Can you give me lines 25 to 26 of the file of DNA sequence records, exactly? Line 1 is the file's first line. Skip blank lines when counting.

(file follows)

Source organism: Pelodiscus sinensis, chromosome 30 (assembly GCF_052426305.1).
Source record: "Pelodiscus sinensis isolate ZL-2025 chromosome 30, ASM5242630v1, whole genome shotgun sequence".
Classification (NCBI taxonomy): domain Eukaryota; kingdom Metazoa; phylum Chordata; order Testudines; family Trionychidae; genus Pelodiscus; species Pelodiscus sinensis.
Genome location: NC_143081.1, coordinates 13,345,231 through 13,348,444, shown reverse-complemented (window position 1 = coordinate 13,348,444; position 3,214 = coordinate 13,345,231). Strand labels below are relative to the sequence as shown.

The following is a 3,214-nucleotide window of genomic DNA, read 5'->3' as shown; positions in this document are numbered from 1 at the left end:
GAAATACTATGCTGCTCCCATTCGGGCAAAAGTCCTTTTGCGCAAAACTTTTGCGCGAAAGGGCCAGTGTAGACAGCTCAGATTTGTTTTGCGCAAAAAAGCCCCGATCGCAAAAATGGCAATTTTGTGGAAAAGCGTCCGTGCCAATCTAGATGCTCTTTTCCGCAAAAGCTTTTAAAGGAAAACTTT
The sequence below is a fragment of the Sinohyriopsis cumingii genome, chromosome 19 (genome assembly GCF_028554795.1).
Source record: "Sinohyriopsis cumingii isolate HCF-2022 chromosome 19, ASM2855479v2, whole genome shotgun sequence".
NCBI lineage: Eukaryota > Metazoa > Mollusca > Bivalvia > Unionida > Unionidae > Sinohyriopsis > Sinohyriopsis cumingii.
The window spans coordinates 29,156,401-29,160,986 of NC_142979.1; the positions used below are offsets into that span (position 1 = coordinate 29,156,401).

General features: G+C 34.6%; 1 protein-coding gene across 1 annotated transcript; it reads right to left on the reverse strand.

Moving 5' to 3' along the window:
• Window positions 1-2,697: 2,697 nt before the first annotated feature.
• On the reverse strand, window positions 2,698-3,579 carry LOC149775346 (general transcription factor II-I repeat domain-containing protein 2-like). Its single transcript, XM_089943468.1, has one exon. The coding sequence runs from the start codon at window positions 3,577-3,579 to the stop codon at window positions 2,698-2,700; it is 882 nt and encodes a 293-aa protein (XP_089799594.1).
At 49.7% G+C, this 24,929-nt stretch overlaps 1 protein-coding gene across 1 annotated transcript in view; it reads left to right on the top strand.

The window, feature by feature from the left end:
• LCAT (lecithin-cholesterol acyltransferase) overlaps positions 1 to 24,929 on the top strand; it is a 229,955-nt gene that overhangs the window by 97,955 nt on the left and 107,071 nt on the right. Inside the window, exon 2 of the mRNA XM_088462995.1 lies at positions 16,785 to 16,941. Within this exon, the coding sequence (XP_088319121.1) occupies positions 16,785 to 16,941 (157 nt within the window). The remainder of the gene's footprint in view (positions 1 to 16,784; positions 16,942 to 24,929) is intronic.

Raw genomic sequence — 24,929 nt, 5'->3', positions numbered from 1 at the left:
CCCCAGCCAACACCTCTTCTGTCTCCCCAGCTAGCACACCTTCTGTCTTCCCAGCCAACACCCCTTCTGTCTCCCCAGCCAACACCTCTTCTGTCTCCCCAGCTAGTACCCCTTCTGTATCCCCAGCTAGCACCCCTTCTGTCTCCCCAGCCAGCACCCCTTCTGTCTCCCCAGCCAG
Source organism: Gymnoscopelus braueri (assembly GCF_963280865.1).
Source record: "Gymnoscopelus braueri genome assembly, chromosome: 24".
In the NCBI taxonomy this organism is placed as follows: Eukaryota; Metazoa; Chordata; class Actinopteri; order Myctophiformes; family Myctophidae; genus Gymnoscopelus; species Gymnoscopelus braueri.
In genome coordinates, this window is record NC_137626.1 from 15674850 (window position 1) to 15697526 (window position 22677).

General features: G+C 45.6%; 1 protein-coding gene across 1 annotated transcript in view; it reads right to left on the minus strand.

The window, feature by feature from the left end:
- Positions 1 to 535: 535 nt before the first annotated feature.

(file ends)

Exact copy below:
The window, feature by feature from the left end:
- Positions 1 to 535: 535 nt before the first annotated feature.